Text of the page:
Perdue, who has an oversight role for the State Department, said he will focus on the issue in the coming months. Here's what he told Roll Call:

“As Chairman of the subcommittee charged with overseeing State Department operations, I will continue to advocate for greater oversight to ensure these common-sense IG recommendations are implemented. National security and safeguarding sensitive government information must always be a top priority."


The Jeb Bush campaign has pushed out this YouTube video detailing The Donald's Democratic history. When the time is right, look for specific clips to become fodder for 30-second spots in Iowa, New Hamsphire and other early primary/caucus states:


University of Georgia football great Herschel Walker has endorsed Donald Trump in the 2016 GOP presidential contest. From USA Today:

Walker said he supports Trump's idea of building a wall between the U.S.-Mexico border, but does not agree with Trump's most controversial position: deporting the 11 million undocumented immigrants living in the U.S.

Walker said he would like to see a plan that enables immigrants to earn citizenship, but he still likes Trump as a presidential candidate in part from what Walker learned about Trump during the 1984 and '85 seasons with the New Jersey Generals.


WSB Radio’s Jamie Dupree tells us that GOP presidential candidate Marco Rubio will be in Chattanooga for a 4 p.m. Thursday rally at Lindsay Street Hall.


Outrage over President Barack Obama's removal of William McKinley's name from an Alaskan mountaintop won't spread much past Ohio, the assassinated president's home state. Alaska's two Republican U.S. senators have endorsed the move. Here's Lisa Murkowski:


Gov. Nathan Deal hasn't abandoned his hope to put private organizations in charge of some of the 7,000 or so children who reside in foster care under the watch of the Division of Family and Children's Services.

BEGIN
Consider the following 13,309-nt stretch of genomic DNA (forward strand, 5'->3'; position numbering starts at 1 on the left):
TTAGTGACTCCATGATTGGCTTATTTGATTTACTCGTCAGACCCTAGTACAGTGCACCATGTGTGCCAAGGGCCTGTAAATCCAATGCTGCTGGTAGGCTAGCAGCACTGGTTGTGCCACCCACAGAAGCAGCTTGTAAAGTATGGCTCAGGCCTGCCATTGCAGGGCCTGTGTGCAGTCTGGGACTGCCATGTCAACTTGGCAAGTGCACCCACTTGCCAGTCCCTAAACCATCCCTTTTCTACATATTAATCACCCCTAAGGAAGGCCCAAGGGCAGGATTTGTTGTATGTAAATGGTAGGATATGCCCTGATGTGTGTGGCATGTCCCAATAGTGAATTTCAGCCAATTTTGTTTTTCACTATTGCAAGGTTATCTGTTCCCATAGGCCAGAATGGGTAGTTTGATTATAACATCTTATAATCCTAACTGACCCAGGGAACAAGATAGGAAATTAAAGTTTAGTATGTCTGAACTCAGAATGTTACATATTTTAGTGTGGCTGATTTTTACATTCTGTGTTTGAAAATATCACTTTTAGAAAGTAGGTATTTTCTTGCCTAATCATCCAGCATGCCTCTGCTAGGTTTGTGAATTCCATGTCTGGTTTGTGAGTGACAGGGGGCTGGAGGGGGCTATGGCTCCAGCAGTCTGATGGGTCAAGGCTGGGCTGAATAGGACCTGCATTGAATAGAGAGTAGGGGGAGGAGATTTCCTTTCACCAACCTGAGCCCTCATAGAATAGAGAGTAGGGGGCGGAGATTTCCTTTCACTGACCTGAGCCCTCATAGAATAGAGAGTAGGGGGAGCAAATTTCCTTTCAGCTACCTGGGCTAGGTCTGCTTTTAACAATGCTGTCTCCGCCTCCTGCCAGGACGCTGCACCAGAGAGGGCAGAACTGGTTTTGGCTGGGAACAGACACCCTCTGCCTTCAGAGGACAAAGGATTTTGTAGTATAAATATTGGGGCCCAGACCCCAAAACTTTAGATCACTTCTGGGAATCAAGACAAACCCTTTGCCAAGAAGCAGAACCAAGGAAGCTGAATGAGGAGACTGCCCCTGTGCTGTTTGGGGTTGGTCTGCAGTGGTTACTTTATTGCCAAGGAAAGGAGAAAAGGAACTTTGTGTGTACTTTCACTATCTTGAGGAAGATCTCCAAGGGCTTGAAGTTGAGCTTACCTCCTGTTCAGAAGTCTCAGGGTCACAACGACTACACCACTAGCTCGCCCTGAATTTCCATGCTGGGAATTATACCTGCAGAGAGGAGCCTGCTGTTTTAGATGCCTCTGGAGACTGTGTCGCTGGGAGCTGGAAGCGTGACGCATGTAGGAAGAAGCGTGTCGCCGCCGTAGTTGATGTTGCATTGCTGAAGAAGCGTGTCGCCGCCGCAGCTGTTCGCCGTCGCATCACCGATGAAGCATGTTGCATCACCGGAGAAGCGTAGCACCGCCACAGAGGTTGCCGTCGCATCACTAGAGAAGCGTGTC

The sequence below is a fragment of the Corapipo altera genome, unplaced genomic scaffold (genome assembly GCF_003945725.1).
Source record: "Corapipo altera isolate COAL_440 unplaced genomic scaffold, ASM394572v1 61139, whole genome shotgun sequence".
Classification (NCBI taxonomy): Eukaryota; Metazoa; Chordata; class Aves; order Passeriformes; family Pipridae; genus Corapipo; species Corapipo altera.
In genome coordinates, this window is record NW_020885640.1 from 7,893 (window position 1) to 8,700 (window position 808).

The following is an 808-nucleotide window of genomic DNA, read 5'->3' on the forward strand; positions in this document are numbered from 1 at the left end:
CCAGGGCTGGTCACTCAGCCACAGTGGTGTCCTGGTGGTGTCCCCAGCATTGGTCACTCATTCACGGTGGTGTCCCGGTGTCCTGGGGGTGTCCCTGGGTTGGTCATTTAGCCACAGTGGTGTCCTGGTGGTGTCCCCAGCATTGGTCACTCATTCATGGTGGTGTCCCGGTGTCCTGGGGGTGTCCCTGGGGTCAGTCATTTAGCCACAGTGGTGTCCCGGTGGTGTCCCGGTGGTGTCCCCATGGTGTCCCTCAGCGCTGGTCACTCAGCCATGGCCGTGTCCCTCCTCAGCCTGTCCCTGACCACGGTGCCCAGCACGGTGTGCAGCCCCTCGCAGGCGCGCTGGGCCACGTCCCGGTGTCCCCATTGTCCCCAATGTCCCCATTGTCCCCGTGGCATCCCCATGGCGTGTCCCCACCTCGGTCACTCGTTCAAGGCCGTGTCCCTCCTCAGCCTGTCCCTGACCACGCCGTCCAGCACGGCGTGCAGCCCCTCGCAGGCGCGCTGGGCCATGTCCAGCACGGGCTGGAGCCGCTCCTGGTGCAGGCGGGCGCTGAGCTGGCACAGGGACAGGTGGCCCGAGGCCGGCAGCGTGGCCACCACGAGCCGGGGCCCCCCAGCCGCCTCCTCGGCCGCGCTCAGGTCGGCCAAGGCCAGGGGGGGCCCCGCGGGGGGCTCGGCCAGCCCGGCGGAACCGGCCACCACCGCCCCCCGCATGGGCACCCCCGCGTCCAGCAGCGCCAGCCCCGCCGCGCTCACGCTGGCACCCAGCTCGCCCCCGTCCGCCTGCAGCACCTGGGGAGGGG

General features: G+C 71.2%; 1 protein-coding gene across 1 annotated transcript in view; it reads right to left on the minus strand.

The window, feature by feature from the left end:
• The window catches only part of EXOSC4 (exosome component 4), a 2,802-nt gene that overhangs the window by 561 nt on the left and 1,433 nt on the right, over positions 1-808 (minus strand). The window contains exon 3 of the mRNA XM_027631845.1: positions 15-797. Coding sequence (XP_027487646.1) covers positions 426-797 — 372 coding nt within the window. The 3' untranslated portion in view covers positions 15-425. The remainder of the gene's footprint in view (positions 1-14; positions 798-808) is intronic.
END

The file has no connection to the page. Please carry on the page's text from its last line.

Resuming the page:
The 2014 legislative session started with a renewed push to begin privatizing the foster care system and ended with a pilot program that aimed to do just that. But the pilot program sputtered before state officials pulled the plug, and lawmakers veered from the debate in 2015.

The governor said Monday the idea is far from dead.

"That is something we're going to continue to explore," he said at an event honoring the more than 250,000 grandparents and other relatives who have stepped up to care for children in their families. "But when you get right down to it, you much prefer to place a child with a family member or someone who is very close to the family."


Rebecca Chase Williams, filling out the term of J. Max Davis, has qualified in this fall’s race for mayor of Brookhaven. Neighbor Newspapers reports two challengers:

Former DeKalb County Board of Ethics chairman John Ernst, who announced his candidacy in an Aug. 18 email, and world champion competitive eater and homeowners’ advocate Dale Boone, who announced his campaign in a Monday email, also filed their paperwork Monday.



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About the Author

Greg Bluestein
Greg Bluestein
Greg Bluestein is a political reporter who covers the governor's office and state politics for The Atlanta Journal-Constitution.